In the beauty world, bees are, well, the bees' knees. Honey is a beloved skincare ingredient, as well as propolis and beeswax, and they are all lauded for offering a wide array of varied benefits.
And while you can't make synthetic honey or synthetic propolis, you can manufacture synthetic beeswax. So, does the synthetic stuff have the same benefits as the real deal? Here, board-certified dermatologist Ife J. Rodney, founder of Eternal Dermatology in Fulton, MD, cosmetic chemist Ginger King, and Geeta Yadav, a board-certified dermatologist in Toronto, Ontario, answer that million-dollar question, and share more about what you need to know about synthetic beeswax and whether or not it's worth becoming part of your skincare routine.
Type of ingredient: Occlusive
Main benefits: Helps keep skin moisturized by creating a barrier to minimize the amount of trans-epidermal water loss. It's also largely used for formulation purposes; it lends a creamy texture to beauty products such as lip balms and mascaras, says Yadav.
Who should use it: It's universally beneficial, though it is an especially good option for those in search of vegan beauty products (though keep reading for one caveat on that point).
How often can you use it: Daily
Works well with: Synthetic beeswax works well with all oils and oil-soluble ingredients, explains King. And, "because it’s relatively inert in purified cosmetic-grade forms, it can be combined with lots of different biologically active ingredients, such as vitamin E, to help provide a medium for their activity," adds Yadav.
Don't use with: According to King, it doesn't work well with any water-soluble ingredients, such as herbal or flower extracts, unless an emulsifier is used. (Although this is typically more of a formulation concern; there are no ingredients that are known to interact negatively with synthetic beeswax from a topical use perspective.)
What Is Synthetic Beeswax?
"Synthetic beeswax is a manufactured product that mimics the properties and applications of natural beeswax," explains Rodney. "It's made mainly of fatty acids and alcohols, filtered down to create a wax-like product." Regular beeswax is (obviously) derived straight from beehives where bees live; sourcing this requires disturbing the bees' natural habitat, and, as such, is why natural beeswax isn't considered cruelty-free, says King. It's also not vegan, and an increase in interest in both vegan and cruelty-free products is a main reason all of the experts we spoke with cite as a reason for the increase in popularity of synthetic beeswax. Not to mention that it's also much cheaper than natural beeswax and is much easier to produce on a larger scale, adds Rodney.
Benefits of Synthetic Beeswax for Skin
"The benefits of synthetic beeswax as compared to natural beeswax are similar, though not 100% identical. You can't replicate nature," says King. More specifically, natural beeswax contains more components such as beta-carotene and flavonoids, which have antioxidant and antimicrobial properties, adds Yadav. That being said, the other benefits (both from a skincare perspective and formulation standpoint) are the same:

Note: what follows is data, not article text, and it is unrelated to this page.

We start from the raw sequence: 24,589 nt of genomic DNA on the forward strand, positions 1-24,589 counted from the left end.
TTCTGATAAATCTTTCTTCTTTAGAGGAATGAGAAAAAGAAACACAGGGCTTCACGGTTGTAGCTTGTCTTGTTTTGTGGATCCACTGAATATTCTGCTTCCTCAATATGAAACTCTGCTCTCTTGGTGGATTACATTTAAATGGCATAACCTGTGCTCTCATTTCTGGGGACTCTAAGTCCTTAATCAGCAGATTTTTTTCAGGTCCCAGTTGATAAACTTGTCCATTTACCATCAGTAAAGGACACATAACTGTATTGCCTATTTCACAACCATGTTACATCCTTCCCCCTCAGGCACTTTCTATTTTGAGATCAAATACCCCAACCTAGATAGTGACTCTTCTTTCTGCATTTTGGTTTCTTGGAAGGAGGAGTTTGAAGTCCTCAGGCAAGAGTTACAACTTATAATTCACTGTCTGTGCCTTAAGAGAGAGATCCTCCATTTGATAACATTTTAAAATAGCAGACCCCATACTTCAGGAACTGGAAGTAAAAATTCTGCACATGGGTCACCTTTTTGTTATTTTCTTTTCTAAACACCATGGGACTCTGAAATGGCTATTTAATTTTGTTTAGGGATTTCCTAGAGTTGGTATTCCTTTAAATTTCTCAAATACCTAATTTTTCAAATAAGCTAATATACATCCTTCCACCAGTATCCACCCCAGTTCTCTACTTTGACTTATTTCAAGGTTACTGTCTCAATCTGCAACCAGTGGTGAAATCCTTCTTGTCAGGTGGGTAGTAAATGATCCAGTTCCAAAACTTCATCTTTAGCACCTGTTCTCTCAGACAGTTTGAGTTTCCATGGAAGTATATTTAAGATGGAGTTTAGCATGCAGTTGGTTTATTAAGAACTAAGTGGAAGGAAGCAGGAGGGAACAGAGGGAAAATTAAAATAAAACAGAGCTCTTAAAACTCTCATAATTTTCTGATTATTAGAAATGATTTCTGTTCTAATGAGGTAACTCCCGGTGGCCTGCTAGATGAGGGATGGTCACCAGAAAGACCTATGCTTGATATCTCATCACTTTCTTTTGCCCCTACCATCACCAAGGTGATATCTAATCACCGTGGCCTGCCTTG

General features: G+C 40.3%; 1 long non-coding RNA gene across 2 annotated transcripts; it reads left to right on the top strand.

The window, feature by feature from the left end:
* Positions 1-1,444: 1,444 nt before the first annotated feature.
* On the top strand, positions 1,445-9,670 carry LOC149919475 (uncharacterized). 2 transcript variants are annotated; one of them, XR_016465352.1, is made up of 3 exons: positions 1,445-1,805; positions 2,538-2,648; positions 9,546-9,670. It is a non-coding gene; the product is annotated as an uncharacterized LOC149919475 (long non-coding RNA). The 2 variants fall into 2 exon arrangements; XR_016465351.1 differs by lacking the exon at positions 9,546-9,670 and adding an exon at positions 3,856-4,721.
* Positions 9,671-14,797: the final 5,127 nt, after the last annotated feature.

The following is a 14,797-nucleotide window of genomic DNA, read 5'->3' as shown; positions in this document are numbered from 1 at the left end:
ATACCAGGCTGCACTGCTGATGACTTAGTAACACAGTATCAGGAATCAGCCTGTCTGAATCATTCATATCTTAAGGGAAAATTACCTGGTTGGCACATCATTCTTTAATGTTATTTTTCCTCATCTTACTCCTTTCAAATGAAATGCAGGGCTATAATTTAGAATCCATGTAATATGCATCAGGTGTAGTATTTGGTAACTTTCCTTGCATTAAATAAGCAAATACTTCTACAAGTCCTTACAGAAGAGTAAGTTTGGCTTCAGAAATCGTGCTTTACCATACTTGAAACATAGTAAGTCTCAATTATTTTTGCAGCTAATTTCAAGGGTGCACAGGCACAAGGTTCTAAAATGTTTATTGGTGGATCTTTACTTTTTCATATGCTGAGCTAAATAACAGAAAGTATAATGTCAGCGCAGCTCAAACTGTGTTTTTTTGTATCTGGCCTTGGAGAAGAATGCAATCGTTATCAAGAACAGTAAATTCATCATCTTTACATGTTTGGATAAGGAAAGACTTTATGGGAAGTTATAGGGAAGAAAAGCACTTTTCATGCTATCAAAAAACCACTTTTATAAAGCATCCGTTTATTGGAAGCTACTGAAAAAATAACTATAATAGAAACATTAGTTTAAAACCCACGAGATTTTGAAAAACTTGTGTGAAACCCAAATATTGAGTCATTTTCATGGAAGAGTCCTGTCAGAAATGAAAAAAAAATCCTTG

- Helps prevent moisture loss in the skin: The waxy texture of synthetic beeswax allows it to create a protective coating on the surface of the skin, helping to create moisture from escaping. Additionally, it smooths and softens, while also imparting a pretty sheen, notes Rodney.
- Acts as an emollient: Synthetic beeswax is used in countless products to help them solidify and hold their shape, thanks to its high melting point, says Yadav. (It's why it's so often found in various cosmetic sticks.) It also gives these various formulas a creamy texture and helps them glide on or be applied smoothly.
Side Effects of Synthetic Beeswax
"Since there are no actual bee components in this ingredient, there shouldn't be any danger to those who are allergic to pollen, honey, or other bee products," says Rodney. (This can be a concern with natural beeswax.) It's generally fairly well tolerated—given that it's made up of just fatty acids and alcohols—though what is possible is an allergy or irritation to other, accompanying ingredients in a final product formulation. Yadav cites things such as natural essential oils, which are often used to enhance the aromatic properties of products that contain synthetic beeswax, but can increase the potential for allergenicity.
How to Use It
Because it is a fairly inert ingredient, all things considered, there's really nothing special you have to keep in mind here. Synthetic beeswax will be labeled as such on an ingredient label, and, again, it's widely available in a laundry list of different beauty and personal care products. It does bear mentioning, however, that even though synthetic beeswax is most often touted as a vegan alternative, it isn't always entirely vegan. "Synthetic beeswax is made in a variety of different ways. Some forms include lanolin, a waxy substance derived from sheep, which isn't considered vegan. This is something to keep in mind if the vegan criteria is very important to you," points out Yadav. The ingredient label won't list the breakdown of what the synthetic beeswax is made of, so your best bet is to seek out products that are labeled vegan and/or are cruelty-free certified.